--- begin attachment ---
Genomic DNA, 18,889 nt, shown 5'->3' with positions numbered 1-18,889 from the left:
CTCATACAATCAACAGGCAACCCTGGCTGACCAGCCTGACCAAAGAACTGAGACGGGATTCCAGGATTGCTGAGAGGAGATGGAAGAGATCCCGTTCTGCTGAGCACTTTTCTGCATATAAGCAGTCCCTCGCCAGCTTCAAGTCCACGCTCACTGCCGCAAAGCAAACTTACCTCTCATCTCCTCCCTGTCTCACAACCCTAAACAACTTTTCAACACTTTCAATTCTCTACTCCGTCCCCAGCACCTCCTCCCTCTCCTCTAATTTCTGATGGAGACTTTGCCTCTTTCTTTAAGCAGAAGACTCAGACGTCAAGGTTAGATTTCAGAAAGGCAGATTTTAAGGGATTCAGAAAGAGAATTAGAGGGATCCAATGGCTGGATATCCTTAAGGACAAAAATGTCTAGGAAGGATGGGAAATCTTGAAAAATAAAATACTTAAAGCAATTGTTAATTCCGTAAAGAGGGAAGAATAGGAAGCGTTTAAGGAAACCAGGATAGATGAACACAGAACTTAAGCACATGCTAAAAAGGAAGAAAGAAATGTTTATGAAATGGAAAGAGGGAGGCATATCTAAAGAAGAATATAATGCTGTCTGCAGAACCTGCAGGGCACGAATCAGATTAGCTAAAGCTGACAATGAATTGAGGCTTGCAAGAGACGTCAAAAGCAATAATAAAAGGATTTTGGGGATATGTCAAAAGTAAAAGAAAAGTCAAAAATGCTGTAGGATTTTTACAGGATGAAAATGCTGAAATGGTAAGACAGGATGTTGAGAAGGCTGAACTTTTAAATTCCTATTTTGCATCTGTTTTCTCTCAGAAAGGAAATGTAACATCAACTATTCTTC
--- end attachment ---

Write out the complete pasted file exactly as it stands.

Genomic DNA, 18,889 nt, shown 5'->3' with positions numbered 1-18,889 from the left:
CTCATACAATCAACAGGCAACCCTGGCTGACCAGCCTGACCAAAGAACTGAGACGGGATTCCAGGATTGCTGAGAGGAGATGGAAGAGATCCCGTTCTGCTGAGCACTTTTCTGCATATAAGCAGTCCCTCGCCAGCTTCAAGTCCACGCTCACTGCCGCAAAGCAAACTTACCTCTCATCTCCTCCCTGTCTCACAACCCTAAACAACTTTTCAACACTTTCAATTCTCTACTCCGTCCCCAGCACCTCCTCCCTCTCCTCTAATTTCTGATGGAGACTTTGCCTCTTTCTTTAAGCAGAAGACTCAGACGTCAAGGTTAGATTTCAGAAAGGCAGATTTTAAGGGATTCAGAAAGAGAATTAGAGGGATCCAATGGCTGGATATCCTTAAGGACAAAAATGTCTAGGAAGGATGGGAAATCTTGAAAAATAAAATACTTAAAGCAATTGTTAATTCCGTAAAGAGGGAAGAATAGGAAGCGTTTAAGGAAACCAGGATAGATGAACACAGAACTTAAGCACATGCTAAAAAGGAAGAAAGAAATGTTTATGAAATGGAAAGAGGGAGGCATATCTAAAGAAGAATATAATGCTGTCTGCAGAACCTGCAGGGCACGAATCAGATTAGCTAAAGCTGACAATGAATTGAGGCTTGCAAGAGACGTCAAAAGCAATAATAAAAGGATTTTGGGGATATGTCAAAAGTAAAAGAAAAGTCAAAAATGCTGTAGGATTTTTACAGGATGAAAATGCTGAAATGGTAAGACAGGATGTTGAGAAGGCTGAACTTTTAAATTCCTATTTTGCATCTGTTTTCTCTCAGAAAGGAAATGTAACATCAACTATTCTTC